After nearly loosing the filler cap for my Honda outboard I made it captive. The yellow in the picture is aluminium filched from a redundant ‘join here’ AA sign I had lying about. Waste not want not is my motto. I can only wonder why the manufacturer didn’t make it captive at the design stage.
An issue that I discovered when first sailing my boat was that the mainsheet was determined to get tangled in the engine when tacking or gybing.
To help overcome this shortcoming, I altered the position of the twist grip throttle so that it’s less likely to get caught up in the mainsheet and made a copper tube cage to deflect the mainsheet..
The Honda. A little rant.
The little air cooled Honda 2.3 engine is astonishingly miserly with fuel . The one litre tank will last for 3+ hours at a low speed, say, 3 knots. But it’s noisy and heavy compared to a water cooled 2 stroke motor of the same power. The carburettor is made so that the slow running jet is nearly impossible to clean out .The mixture control needle can’t be removed without destroying it and there are too many little parts swaged instead of screwed together. The float bowl is made from ordinary mild steel. All contrived to make it service impossible, so that when some corrosion or muck causes a blockage you’re forced into buying an entire new carb. at 160 quid.
The rocker cover is a mild steel pressing too. Mine hasn’t rusted through yet, but it’s a known weakness and there are loads of rusting automotive bolts holding it all together, most with those very exasperating shallow heads which when corroded slightly are so difficult to grip. It couldn’t cost much more to fit stainless bolts in the factory , and use a non rusting material for the rocker cover and to make the little carburettor fully serviceable..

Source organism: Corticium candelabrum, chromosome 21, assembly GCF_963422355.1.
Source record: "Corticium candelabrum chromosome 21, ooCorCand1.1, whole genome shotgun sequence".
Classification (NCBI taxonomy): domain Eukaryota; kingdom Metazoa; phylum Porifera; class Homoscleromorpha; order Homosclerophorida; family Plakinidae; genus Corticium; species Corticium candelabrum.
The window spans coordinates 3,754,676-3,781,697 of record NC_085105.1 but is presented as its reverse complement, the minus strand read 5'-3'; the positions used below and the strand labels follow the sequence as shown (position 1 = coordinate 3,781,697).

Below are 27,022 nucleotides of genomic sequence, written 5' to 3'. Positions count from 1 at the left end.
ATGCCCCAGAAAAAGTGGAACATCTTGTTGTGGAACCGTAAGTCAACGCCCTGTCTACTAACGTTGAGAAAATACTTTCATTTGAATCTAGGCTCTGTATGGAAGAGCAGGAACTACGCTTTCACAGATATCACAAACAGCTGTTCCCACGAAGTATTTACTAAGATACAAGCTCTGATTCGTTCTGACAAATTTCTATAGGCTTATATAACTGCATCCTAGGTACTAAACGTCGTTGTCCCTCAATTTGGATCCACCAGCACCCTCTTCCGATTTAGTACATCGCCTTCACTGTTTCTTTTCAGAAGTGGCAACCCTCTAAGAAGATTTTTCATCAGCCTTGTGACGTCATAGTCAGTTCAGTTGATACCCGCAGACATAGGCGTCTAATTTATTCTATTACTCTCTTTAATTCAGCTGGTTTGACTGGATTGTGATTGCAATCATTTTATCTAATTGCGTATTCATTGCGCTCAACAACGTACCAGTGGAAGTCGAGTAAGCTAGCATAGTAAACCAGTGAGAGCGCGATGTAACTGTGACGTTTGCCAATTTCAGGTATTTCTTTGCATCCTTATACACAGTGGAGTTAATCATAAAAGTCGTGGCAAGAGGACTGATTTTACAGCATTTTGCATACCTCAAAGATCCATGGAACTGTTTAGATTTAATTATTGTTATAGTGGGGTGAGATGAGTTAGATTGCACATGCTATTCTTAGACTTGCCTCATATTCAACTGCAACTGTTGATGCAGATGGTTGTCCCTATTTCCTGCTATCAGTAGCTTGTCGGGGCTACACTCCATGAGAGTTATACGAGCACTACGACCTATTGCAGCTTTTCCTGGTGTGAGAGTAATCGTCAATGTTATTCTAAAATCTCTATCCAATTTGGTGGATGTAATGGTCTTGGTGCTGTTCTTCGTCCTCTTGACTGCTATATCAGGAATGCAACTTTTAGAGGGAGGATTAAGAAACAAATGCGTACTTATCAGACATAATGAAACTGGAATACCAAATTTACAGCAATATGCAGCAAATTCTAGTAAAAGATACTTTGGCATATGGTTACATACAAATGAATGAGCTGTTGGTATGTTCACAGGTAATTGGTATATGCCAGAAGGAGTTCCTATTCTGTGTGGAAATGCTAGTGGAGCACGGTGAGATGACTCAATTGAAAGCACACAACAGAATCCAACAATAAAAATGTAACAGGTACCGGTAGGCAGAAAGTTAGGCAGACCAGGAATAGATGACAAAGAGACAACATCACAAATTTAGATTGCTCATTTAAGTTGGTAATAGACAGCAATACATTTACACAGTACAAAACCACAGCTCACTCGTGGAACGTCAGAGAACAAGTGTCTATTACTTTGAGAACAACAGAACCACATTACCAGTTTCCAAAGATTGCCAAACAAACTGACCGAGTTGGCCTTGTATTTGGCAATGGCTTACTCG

I altered the run of the mainsheet where it enters the boat. It goes in through the deck now instead of through the transom. I’ve found that the further the mainsheet is from the engine, the less likely it’s going to get caught up.A short piece of 1/2 inch copper pipe was epoxied into the deck for the sheet to pass through.The other end of the sheet is tied to an eyebolt fitted through the deck on the opposite side of the boat.
With the ends of the copper pipe belled over there is very little friction . The rope is a snug fit in the copper tube so no water gets in there. There’s a block fitted under the aft deck to help the rope render through
Another thing is that I cut a piece of sheet rubber from a truck inner tube to block off most of the aft ‘vent hole’ – where the tiller goes through the transom. I fixed it with Velcro ‘temporally’ so that I could easily remove it but it’s been so successful for improving my comfort and keeping splashes out that I shall now fix it with some stainless strip and screws.
If I want some extra ventilation I can easily undo the round plastic port in the transom to get more airflow..